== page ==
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Transcendence

"Transcendence" is a serious science fiction movie filled with big ideas and powerful images, but it never quite coheres, and the end is a copout.

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Heaven Is for Real

Faith-based film tries reaching past its audience, but falls back on preaching to its own choir way too much.

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Ballad of Narayama

"The Ballad of Narayama" is a Japanese film of great beauty and elegant artifice, telling a story of startling cruelty. What a space it opens…

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Monsieur Hire

Patrice Leconte's "Monsieur Hire" is a tragedy about loneliness and erotomania, told about two solitary people who have nothing else in common. It involves a…

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* This filmography is not intended to be a comprehensive list of this artist’s work. Instead it reflects the films this person has been involved with that have been reviewed on this site.

The Emmys: Everyone but his parakeet

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Rarely does a TV show arrive with lower expectations than the annual Emmy Awards telecast. It's a given that the thing will suck. Even so, this year's -- the 64th -- managed to come up short and disappoint. And it wasn't one of those "so bad it's good" campy things you can enjoy making fun of, either. It was more like one of those "so bad it's lousy" things that leave you incredulous and drained of the will to live.

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Stars under the stars, for free

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Great movies under the stars for free. The lineup has been released for this summer's 10th annual Chicago Outdoor Film Festival, presented by the Mayor's Office of Special Events and programmed by the Chicago Film Office. In honor of two recently passed movie giants, Paul Newman in "Cat on a Hot Tin Roof" and director Sydney Pollack's "Tootsie" are included. And a John Ford classic will screen in honor of the Abraham Lincoln centenary.

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Jarmusch shows 'the Money'

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He always wanted to work with Bill Murray, Jim Jarmusch said. "He's got a big-brush style where he's a comic genius. But he can also paint with a one-haired brush." That was the Murray that Jarmusch wanted, the one he had seen in "The Razor's Edge," "Mad Dog and Glory," "Ed Wood," "Rushmore" and "Lost in Translation." So it should have been simple. Jarmusch worked on a screenplay for four or five months, went to Cannes in 2002 to raise the money for it, and came home with most of the financing in place.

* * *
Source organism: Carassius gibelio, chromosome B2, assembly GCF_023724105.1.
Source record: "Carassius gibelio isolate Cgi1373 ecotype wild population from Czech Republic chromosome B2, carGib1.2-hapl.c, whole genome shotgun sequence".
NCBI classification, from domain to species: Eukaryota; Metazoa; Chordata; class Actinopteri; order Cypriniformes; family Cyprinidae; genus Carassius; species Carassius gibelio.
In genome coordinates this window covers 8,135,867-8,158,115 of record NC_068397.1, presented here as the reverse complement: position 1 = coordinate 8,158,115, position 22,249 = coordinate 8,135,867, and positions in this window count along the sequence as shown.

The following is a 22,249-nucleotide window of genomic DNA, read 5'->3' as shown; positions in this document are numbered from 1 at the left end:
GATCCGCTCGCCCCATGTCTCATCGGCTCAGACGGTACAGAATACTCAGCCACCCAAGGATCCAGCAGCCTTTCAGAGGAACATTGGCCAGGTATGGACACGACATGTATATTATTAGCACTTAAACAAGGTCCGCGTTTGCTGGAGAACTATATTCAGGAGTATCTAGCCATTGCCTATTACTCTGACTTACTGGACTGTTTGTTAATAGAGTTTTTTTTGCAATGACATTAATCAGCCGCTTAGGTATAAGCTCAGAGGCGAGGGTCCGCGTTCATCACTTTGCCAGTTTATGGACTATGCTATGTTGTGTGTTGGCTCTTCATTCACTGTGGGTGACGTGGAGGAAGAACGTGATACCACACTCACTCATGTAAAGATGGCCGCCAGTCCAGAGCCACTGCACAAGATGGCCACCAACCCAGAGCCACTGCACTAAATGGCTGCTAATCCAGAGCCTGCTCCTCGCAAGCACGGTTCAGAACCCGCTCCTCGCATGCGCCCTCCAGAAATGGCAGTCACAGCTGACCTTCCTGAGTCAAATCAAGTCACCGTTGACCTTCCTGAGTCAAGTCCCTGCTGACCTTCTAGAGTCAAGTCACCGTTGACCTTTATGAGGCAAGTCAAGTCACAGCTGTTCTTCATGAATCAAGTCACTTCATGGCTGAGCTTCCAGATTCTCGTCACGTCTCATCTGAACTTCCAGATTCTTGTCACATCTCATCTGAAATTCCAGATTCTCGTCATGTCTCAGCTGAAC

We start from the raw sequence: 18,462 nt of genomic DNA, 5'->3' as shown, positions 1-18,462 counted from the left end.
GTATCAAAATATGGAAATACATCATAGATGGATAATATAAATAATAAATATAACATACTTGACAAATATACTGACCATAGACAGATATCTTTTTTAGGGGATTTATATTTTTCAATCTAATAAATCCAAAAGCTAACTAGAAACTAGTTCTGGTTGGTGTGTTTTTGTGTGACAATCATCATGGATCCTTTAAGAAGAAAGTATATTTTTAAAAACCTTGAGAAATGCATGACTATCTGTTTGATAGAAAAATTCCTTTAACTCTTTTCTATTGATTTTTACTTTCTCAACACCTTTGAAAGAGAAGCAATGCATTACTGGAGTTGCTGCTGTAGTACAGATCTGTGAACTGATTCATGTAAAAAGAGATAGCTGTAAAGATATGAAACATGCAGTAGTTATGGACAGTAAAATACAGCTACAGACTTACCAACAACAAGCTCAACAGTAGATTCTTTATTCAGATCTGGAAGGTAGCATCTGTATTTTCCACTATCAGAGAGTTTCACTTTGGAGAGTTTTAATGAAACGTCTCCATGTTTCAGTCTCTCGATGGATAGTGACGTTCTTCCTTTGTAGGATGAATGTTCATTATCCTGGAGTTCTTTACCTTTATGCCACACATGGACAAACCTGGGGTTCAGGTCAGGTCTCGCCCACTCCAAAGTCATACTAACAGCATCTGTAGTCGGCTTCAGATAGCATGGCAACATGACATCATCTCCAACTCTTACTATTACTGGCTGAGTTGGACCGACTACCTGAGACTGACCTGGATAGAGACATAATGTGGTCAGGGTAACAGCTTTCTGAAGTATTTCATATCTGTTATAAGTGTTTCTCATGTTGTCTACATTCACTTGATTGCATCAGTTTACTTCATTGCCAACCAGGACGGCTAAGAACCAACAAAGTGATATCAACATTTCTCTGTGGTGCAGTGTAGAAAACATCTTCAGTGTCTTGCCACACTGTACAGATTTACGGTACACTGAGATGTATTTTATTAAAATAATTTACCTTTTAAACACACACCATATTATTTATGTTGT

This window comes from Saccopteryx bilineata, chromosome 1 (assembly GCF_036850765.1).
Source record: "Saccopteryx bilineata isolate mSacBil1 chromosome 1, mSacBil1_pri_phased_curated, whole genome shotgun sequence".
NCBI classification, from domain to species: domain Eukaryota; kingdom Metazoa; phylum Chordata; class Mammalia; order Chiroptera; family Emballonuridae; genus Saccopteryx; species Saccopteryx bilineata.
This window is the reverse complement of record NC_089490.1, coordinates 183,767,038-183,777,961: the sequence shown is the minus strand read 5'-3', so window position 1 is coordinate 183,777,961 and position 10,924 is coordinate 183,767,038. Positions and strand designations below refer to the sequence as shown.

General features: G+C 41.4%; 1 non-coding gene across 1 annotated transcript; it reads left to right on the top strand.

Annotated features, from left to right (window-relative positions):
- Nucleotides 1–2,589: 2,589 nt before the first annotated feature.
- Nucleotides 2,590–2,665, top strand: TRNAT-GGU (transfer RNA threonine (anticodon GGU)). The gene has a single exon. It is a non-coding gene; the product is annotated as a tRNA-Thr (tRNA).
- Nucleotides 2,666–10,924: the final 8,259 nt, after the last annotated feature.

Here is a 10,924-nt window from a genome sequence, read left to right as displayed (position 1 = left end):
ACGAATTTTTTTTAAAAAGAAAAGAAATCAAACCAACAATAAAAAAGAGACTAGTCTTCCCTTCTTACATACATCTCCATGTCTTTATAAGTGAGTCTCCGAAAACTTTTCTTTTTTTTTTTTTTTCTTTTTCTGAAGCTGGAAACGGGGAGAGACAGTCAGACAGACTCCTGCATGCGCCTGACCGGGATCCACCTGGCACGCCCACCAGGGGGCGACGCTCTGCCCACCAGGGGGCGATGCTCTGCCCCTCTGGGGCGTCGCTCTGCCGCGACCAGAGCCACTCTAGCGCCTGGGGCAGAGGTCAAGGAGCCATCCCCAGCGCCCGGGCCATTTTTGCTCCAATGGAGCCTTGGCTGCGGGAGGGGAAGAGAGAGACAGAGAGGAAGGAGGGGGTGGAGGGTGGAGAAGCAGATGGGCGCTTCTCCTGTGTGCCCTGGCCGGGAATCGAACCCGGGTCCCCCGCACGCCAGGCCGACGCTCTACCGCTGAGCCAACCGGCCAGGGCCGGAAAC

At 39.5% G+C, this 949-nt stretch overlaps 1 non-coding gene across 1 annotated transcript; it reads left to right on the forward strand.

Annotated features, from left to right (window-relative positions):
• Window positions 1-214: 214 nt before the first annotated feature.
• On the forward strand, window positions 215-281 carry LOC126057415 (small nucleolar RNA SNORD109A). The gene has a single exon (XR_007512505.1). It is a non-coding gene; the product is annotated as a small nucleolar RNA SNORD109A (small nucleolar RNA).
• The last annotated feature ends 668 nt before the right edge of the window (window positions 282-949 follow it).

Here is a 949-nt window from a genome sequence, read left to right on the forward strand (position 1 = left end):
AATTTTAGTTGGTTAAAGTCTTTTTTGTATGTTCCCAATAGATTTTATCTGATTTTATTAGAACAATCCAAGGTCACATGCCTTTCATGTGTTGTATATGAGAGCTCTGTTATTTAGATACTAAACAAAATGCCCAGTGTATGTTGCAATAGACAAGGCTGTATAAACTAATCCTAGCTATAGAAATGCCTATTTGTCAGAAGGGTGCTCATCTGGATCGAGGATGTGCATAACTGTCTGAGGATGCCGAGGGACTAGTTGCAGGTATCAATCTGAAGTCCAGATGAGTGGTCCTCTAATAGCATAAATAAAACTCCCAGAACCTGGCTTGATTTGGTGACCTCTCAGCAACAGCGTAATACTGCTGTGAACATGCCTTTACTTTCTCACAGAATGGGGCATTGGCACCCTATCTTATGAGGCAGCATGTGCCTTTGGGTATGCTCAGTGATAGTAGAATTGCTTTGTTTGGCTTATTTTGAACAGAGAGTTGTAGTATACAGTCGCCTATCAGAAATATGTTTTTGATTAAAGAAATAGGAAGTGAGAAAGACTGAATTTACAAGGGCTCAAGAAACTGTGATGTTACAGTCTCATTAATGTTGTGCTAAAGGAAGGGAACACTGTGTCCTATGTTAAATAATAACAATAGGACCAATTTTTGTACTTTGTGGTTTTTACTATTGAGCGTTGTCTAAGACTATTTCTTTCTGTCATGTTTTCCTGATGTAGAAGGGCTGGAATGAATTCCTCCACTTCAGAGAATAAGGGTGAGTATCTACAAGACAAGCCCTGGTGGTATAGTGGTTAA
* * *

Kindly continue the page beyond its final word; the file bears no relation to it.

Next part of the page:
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Cannes coda: Why it's all worth it

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CANNES, France -- Suddenly calm has descended on Cannes, like a movie without sound. The traffic has returned to sanity. Housewives stroll through the market, filling their wicker baskets with artichokes and lettuces. The awards will be announced tonight, but most of the buyers and sellers and big shots have already flown out of the Nice Airport, and the festival is left in the custody of its most faithful guests: The press, the cineastes, the paparazzi and the fans.

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The Unwritten Rules of Oscar

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Shhhhhh. Don't tell a soul. Close Oscar-watchers (and Academy insiders) know that what you are about to read is true -- but few like to talk about these things. When it comes to picking Oscar winners, you can study the stats of Oscars past in search of patterns and clues, but there are certain influential paradigms that defy and transcend conventional statistical analysis.

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Savoring a century of 'the cinema'

As I now move, graciously, I hope, toward the door marked Exit, it occurs to me that the only thing I ever really liked to do was go to the movies. Naturally, Sex and Art always took precedence over the cinema. Unfortunately, neither ever proved to be as dependable as the filtering of present light through that moving strip of celluloid which projects past images and voices onto a screen.

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Interview with Matt Dillon

SANTA FE, NM - Matt Dillon is improbably handsome, a fact that has been noticed by several million teenage girls. He is the first star in a long time who inspires his fans to squeal aloud, which they are doing right now during his latest hit, "The Outsiders." It must be a little humbling for Francis Ford Coppola (who made "The Godfather" and "Apocalypse Now") to realize that his latest movie is No. 1 on Variety's current list of box office winners primarily because it stars a good-looking 18-year-old kid from Mamaroneck, NY.

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Cannes, 1981: A study in the art of being rude

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For the latest developments in the human art of being rude, no place offers a better opportunity for study than a press conference at the Cannes Film Festival. The very words "press conference" carry a genteel connotation unknown to the packs of scandalmongers and paparazzi who descend upon the movie stars after the screening of major films.

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Jessica Lange: Woman Behind the Ape

"It was just a year ago at this time," Jessica Lange remembered. "The screen tests were on Dec. 17 and 19, and then I went home for Christmas. And I said to my folks, I've got some news for you that you're not going to believe. I'm, ah, I'm going to star in 'King Kong'..."

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